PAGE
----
Theres lots, thank goodness for ebay.

Remember, our liveable space on the planet (half a mile up and half a mile down) is represented by a one thousandth of an inch ie 0.001″ cigarette paper placed on a childs eight inch dia football. A cigarette paper is one quarter of the thickness of copier paper ie at 0.004 inch. We have so little space, therefore if we mess with its chemistry, its temperatures and a myriad of multi-webbed feedback loops then we are in trouble; or a single species such as ourselves takes too big a bite of burning resources and upsetting natural systems alien to nature, then as again, we are in trouble.

 

 

 

 

Global warming …

This link is usually my first port of call for Arctic warming,  a highly qualified professional well worth reading. He knows all the active professionals / scientists and is certainly their equal, this is acknowledged. He says what he thinks, he no longer has any academic position / daytime job to fear losing.

http://arctic-news.blogspot.com/2019/04/an-infinite-scream-passing-through-nature.html

Northern Canada: +22C when it should be zero.

Yikes, ultra creepy temp increase  … anything that says by 2100 Greenland Ice Massif will be gone … more like 2026 I’d say. This end of 2026 point in time is when i would think we are somewhere at a minimum of  3 to 4C global warming, you can wave goodbye to anything like a piddling 2C prediction … quite laughable sticking to 2C considering the interconnectedness of natures climate systems and feedback loops. If I’m not correct then I will donate £1k GBP to charities, no quibble.  Remember, the accelerating nature of ice melt is working against us, any child knows wake up next morning and it can often be an exasperating sight to see all the ice and snow mostly gone overnight as often happens here in northern England. Realise too that with increased ice-melt the freshwater adds to increasing humidity and rainfall. Therefore no albedo effect ie the reflective nature of a white landscape is lost and ad infinitum heat absorbancy spirals way beyond most publicly available predictions. Permafrost becomes mush, methane tumbles upwards from microbial, geological and thawing hydrate; better sort some space for all the oxygen cylinders we will need.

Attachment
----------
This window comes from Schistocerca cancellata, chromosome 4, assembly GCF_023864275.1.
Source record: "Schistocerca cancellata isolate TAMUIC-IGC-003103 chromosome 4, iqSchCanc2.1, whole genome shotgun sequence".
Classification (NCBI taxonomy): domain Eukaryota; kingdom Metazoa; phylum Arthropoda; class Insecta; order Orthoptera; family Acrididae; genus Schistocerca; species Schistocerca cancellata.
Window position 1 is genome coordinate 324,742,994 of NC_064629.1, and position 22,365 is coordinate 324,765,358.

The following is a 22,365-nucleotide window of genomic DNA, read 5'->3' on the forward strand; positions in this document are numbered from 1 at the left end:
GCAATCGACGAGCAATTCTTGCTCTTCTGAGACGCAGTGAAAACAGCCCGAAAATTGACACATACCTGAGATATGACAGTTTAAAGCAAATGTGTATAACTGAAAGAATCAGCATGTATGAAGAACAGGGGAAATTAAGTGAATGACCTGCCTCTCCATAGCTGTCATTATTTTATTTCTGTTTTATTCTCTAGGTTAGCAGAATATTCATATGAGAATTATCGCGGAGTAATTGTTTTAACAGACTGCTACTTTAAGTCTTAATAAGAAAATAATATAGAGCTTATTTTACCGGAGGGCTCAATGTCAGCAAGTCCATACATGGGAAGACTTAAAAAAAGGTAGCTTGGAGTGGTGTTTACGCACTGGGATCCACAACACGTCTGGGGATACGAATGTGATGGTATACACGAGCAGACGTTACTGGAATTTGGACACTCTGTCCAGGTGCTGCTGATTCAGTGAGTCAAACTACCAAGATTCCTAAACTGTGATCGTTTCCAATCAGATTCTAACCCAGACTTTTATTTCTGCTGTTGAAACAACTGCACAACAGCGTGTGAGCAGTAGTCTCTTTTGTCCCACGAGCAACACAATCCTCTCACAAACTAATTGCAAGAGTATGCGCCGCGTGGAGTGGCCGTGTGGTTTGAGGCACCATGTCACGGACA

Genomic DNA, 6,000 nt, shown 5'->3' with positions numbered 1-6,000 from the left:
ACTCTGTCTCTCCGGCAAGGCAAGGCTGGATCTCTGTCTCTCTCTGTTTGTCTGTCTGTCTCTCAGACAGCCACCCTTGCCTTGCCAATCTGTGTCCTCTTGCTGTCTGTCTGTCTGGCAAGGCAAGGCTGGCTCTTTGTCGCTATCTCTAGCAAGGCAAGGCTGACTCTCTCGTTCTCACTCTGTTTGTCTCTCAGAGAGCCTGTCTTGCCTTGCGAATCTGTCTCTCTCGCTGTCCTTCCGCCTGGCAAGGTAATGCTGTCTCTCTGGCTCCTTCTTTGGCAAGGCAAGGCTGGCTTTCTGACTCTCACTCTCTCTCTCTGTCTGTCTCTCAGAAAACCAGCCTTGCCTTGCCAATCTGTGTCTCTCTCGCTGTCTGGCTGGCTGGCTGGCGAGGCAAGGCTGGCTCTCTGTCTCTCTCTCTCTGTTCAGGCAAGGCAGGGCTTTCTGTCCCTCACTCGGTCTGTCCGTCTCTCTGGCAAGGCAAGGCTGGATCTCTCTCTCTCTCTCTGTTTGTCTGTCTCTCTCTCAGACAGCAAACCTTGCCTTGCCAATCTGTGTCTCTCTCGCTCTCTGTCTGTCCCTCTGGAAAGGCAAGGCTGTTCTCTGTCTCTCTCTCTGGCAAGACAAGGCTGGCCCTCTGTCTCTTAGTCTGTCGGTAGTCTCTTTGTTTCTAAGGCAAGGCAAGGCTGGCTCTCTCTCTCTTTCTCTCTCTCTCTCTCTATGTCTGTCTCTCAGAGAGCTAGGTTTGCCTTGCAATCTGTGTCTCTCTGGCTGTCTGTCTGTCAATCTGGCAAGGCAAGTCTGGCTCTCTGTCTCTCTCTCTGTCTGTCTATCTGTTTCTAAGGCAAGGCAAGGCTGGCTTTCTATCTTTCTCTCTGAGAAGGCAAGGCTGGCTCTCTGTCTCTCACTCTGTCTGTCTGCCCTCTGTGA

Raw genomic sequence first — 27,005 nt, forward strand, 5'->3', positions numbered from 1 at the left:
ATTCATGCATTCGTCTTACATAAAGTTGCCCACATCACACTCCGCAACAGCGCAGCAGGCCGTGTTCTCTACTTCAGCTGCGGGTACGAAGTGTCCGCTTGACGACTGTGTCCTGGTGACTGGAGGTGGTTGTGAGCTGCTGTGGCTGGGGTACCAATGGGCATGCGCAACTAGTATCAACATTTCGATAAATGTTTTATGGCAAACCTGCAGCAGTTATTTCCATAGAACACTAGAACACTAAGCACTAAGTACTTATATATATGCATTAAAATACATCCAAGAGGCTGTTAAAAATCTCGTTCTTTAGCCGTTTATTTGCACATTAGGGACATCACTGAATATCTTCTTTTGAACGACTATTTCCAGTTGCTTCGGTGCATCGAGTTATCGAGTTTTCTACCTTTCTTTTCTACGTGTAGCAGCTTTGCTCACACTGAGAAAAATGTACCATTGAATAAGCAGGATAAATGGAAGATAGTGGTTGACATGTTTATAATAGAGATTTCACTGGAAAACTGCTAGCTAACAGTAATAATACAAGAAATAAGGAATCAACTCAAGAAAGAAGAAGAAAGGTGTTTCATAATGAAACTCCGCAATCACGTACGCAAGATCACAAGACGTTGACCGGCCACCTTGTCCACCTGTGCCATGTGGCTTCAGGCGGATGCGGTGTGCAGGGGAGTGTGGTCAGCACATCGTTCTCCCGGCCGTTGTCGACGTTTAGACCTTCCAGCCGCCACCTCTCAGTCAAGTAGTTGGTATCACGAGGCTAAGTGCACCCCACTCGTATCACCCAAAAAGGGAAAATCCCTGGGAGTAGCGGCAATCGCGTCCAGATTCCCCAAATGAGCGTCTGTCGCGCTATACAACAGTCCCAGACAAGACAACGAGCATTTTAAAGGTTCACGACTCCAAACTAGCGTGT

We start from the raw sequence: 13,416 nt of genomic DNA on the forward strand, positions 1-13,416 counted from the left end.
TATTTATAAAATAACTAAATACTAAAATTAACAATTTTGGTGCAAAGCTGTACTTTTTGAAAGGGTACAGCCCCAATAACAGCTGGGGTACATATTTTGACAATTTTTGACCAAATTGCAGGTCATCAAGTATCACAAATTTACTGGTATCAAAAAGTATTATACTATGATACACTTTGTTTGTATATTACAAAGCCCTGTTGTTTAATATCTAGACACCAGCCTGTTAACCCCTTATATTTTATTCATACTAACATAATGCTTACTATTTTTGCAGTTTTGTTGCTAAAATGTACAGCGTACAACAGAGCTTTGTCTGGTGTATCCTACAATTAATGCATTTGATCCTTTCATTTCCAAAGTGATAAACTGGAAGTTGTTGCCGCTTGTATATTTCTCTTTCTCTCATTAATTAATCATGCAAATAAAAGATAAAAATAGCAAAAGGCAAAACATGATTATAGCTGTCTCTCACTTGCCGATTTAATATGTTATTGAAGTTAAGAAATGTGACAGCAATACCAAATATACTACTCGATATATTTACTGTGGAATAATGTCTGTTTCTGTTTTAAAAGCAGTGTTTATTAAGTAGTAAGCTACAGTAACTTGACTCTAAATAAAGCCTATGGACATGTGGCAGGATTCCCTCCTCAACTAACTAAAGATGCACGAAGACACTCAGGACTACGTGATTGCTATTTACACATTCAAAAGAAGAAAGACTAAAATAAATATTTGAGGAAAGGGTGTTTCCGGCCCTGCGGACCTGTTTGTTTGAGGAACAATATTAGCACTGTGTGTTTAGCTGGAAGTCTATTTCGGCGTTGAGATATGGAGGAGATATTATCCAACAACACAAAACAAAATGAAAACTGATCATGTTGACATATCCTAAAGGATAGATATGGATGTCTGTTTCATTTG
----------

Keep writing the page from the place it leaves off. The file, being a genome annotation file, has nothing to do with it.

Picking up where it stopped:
And then what ?

 

Heres a pic of what its like up there in NWT … https://www.cbc.ca/news/canada/north/mackenzie-valley-winter-road-closed-1.5064202

https://www.cbc.ca/news/canada/north/truck-plunges-deline-ice-road-1.3477869